Yorkshire Chess History



William Rea











Made in Yorkshire



Sheffield Sub-Site



06/09/1844, Greenwich


01/01/1845, St. Alphege, Greenwich




Non-Chess Life


William Rea was one of at least six children born to fisherman William Rea (senior) and Mary Rea.  These children were as follows, all born in Greenwich:


Mary Ball Rea

born c. 1837

Eliza Ann Rea

born 1840/41

William Rea

born 06/09/1844

Ellen Rea

born 1849/50

Ann Louisa Rea

born 1851/52

Louisa Rea

born 1855/56


William Rea’s date of birth, 06/09/1844, was recorded in the baptism register of St. Alphege, Greenwich, where William Rea, son of fisherman William Rea [senior] and Mary Rea, of George Street, Greenwich, was baptised on 01/01/1845 by I. (?) S. (?) Masters.  The birth was registered at Greenwich in the fourth quarter of 1844.


Father William Rea seems to have been away from his marital home, presumably fishing, for the 1851 and 1861 censuses.


The 1851 census found mother Mary, a fisherman’s wife, living at 17 Woodland Grove, Greenwich, with the first four children above, including 6-year-old William Rea, the future chess-player.


The 1861 census found mother Mary, still a fisherman’s wife, with all the above six children, living at 14 Tyler Street, Greenwich.  Eldest son 16-year-old William was now a pupil teacher.  Ellen and Ann were scholars.


William was not destined to be a schoolteacher, but ended up in the prison service, as it would be known today.  His first prison job would appear to have been at the prison on the Isle of Portland, and he married a Portland lass.  Whether he got the job in Portland, then met his future wife as a result, or whether he met his future wife in London then moved to her home town is unclear.  The former seems more likely , so he presumably joined the prison service and moved to Portland at some time from 1861 to 1867.


The banns of marriage between William Rea and Matilda Bearman were read on 14th, 21st, and 28th April 1867, at Portland, so the couple presumably married a little later in 1867.  Matilda had been born 1849/50, at Portland.  The couple had at least the following six children:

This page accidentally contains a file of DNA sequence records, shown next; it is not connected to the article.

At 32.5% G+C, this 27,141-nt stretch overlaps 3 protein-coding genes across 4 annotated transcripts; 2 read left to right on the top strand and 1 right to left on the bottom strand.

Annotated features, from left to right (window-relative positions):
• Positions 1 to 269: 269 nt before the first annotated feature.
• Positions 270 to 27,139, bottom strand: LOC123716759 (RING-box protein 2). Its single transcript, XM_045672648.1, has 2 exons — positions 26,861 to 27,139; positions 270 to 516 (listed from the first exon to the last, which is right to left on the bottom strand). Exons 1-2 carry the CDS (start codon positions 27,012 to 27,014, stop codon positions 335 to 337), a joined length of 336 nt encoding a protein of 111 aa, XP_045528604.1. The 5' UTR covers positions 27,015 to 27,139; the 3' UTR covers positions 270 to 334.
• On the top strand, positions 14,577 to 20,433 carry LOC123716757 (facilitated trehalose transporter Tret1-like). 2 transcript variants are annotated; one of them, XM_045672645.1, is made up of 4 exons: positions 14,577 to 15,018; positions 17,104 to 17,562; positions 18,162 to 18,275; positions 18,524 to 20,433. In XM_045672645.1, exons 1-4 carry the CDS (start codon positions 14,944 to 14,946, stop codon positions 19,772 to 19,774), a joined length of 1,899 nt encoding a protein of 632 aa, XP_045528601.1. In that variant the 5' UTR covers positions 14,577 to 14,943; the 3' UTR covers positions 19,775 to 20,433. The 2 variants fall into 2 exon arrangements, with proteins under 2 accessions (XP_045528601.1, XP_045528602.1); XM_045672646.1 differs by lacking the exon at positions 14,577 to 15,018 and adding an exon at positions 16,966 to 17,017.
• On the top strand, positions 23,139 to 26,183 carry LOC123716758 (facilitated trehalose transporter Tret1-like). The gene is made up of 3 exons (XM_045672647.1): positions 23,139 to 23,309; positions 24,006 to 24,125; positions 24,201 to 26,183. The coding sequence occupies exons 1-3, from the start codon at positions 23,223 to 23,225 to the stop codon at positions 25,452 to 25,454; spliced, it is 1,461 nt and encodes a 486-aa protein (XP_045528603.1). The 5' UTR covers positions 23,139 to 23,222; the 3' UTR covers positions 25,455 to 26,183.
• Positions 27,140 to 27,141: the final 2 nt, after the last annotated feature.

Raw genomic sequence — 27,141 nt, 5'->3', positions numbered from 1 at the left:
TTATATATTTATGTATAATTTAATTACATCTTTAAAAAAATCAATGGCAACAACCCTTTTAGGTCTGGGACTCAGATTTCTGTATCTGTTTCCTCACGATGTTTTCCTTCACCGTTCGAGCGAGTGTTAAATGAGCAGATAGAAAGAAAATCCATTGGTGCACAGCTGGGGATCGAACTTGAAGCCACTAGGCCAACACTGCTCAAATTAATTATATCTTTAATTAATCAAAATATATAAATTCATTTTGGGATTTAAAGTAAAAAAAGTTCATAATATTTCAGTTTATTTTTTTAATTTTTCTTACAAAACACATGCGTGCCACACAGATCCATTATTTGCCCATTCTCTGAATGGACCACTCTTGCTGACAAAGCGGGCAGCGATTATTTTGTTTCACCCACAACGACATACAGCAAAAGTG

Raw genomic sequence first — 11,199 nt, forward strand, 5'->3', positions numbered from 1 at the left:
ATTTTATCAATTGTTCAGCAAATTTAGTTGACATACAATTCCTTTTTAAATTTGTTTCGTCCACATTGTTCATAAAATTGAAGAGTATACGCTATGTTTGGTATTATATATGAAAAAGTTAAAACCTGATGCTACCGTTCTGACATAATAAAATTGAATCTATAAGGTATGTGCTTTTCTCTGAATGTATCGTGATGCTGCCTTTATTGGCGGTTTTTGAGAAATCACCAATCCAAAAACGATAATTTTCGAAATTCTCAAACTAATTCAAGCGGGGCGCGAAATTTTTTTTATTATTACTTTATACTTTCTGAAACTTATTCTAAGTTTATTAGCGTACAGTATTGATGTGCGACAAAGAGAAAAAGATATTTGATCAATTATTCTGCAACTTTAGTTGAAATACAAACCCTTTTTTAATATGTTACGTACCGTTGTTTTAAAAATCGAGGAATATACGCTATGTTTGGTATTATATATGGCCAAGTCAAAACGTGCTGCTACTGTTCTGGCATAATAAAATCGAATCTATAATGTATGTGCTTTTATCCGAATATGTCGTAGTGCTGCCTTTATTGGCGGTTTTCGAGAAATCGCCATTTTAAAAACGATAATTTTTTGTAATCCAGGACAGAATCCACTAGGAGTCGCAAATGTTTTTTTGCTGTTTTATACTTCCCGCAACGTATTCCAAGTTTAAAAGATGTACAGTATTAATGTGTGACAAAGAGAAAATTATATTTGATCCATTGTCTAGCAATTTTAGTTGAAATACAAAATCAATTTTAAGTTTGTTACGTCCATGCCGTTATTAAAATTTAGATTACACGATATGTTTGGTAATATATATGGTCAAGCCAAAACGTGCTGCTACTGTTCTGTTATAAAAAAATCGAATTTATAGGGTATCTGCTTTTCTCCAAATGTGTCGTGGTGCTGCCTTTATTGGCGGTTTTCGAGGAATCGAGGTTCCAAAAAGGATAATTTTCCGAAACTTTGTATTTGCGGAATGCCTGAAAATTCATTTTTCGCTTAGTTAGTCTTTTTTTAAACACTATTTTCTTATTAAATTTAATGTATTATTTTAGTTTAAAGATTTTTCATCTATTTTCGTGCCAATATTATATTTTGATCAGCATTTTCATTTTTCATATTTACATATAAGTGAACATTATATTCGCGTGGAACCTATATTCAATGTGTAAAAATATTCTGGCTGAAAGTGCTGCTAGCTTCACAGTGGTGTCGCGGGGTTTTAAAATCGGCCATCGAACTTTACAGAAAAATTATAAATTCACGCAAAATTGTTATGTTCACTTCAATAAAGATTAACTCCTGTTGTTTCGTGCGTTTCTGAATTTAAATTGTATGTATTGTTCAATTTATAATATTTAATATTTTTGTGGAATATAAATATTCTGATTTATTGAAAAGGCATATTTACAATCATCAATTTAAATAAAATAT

William Lloyd Rea

born 1868/69, Portland

Henry Flavel Lloyd Rea

born Dec/Jan 1870/71, Portland

George Lloyd Rea

born 1872/73, Portland

Nora Lloyd Rea

born 1874/75, Portland

Esmond Lloyd Rea

born 1876/77, Rochester, Kent 

Raymond Lloyd Rea

born 1883/84, Wakefield


Where the repeated middle name Lloyd came from isn’t immediately clear.


The 1871 census found 26-year-old William and 21-year-old Matilda, with the eldest two children living at Wakeham (wherever that was), Portland.  William was recorded as a second class clerk in the civil service, more specifically the Home Office, at a convict prison, which was obviously Portland prison.


William and his family are elusive in the 1881 census.


At some stage William Rea took up employment at the prisons in Wakefield.  (There were a House of Correction and Convict Prison on the same site, sharing some resources.)  He was active as a chess-player in Wakefield in the period 1883 to 1888, so the family must have arrived in Wakefield at some time from 1876 (birth of son Esmond) to 1883 (chess activity).


The Wakefield prisons had earlier been the place of employment of William Ledgar Robinson and Edward Shepherd, who were contemporaries of each other but had both died before William Rea came along.


He seems not to be listed in Kelly's Directory of the West Riding of Yorkshire, 1881, but if he were resident at the time within the prison walls, as some of the staff were, then that may be partly why he wasn’t listed in, say, the street section.


In 1883 the directory listed him as storekeeper at Wakefield Prison, 16 Love Lane, Wakefield, which address appears to mean he was resident inside the prison premises.


At some time from 1871 to 1891, wife Matilda died.


The 1891 census listed William living outside the prison, at 9 Love Lane, Wakefield.  Love lane runs along the NE side of Wakefield prison. By now he was a widower.  All the children except William junior were still living with him.  He was described by occupation as a prison depot storekeeper.  The household now had one servant.  Number 9 Love Lane would appear to have been on the opposite side of the road to the prison, and the site of William Rea’s home would appear to have been redeveloped so that his former home is no longer there.


William Rea (formerly?) of Wakefield is elusive in the 1901 census.




It appears that a William Rea was buried on 05/04/1902.  If this was our man then he’d be 57 years and 7 months old.




William Rea attended the annual meetings of the West Yorkshire Chess Association from 1883 to 1888, except, seemingly, 1887.


He played in the Yorkshire-Lancashire match of 1884.


In 1885, at least, he was secretary of Wakefield Chess Club.


He played in the Yorkshire Amateur Championship tournament played at the British Chess Association’s 1888 congress at Bradford.


He played in the 1888 match between West Yorkshire and Tyneside and Tees-Side.





Copyright © 2013 Stephen John Mann

Census information is copyright of The National Archive, see UK Census Information

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